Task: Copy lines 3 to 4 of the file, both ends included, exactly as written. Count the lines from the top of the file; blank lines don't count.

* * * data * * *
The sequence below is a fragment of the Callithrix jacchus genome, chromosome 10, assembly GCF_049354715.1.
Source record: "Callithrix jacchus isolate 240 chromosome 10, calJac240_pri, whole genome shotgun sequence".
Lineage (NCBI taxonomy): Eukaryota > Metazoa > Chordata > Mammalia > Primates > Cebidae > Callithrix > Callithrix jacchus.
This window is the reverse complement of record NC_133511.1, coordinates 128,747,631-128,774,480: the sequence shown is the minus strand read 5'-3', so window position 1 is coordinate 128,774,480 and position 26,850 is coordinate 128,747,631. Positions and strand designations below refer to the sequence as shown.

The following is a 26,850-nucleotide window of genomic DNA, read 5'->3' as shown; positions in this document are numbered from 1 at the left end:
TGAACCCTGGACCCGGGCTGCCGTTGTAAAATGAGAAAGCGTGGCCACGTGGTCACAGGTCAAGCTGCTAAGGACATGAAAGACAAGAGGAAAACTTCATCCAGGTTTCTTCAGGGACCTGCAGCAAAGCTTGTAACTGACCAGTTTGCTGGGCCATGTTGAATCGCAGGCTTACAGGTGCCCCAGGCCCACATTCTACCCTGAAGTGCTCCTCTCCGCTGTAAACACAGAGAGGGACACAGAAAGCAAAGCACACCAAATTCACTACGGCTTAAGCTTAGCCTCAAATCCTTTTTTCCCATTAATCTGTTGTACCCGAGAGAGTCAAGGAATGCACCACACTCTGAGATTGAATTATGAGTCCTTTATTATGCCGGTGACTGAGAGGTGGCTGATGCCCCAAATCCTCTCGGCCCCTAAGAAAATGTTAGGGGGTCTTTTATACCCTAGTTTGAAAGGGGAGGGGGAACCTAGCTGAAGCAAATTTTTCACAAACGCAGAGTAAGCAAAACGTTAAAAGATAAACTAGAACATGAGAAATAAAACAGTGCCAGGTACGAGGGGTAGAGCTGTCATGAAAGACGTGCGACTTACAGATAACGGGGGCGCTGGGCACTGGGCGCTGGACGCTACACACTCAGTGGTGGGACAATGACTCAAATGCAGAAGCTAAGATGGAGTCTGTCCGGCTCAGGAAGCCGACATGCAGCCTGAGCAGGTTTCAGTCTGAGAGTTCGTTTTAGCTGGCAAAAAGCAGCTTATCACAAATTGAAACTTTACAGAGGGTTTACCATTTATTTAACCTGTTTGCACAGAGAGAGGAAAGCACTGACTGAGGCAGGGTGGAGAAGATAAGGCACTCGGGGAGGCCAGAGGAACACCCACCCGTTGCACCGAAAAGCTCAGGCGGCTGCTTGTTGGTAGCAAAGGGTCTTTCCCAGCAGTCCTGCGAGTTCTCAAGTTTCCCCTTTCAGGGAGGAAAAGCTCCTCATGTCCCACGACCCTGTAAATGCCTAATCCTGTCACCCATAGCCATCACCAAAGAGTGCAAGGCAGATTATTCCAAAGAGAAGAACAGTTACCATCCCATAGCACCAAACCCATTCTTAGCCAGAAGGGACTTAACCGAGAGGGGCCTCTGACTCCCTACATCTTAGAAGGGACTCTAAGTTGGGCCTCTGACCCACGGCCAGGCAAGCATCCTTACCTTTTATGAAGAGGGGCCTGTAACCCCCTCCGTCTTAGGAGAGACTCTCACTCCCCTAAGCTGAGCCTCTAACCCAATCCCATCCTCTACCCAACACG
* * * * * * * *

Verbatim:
Lineage (NCBI taxonomy): Eukaryota > Metazoa > Chordata > Mammalia > Primates > Cebidae > Callithrix > Callithrix jacchus.
This window is the reverse complement of record NC_133511.1, coordinates 128,747,631-128,774,480: the sequence shown is the minus strand read 5'-3', so window position 1 is coordinate 128,774,480 and position 26,850 is coordinate 128,747,631. Positions and strand designations below refer to the sequence as shown.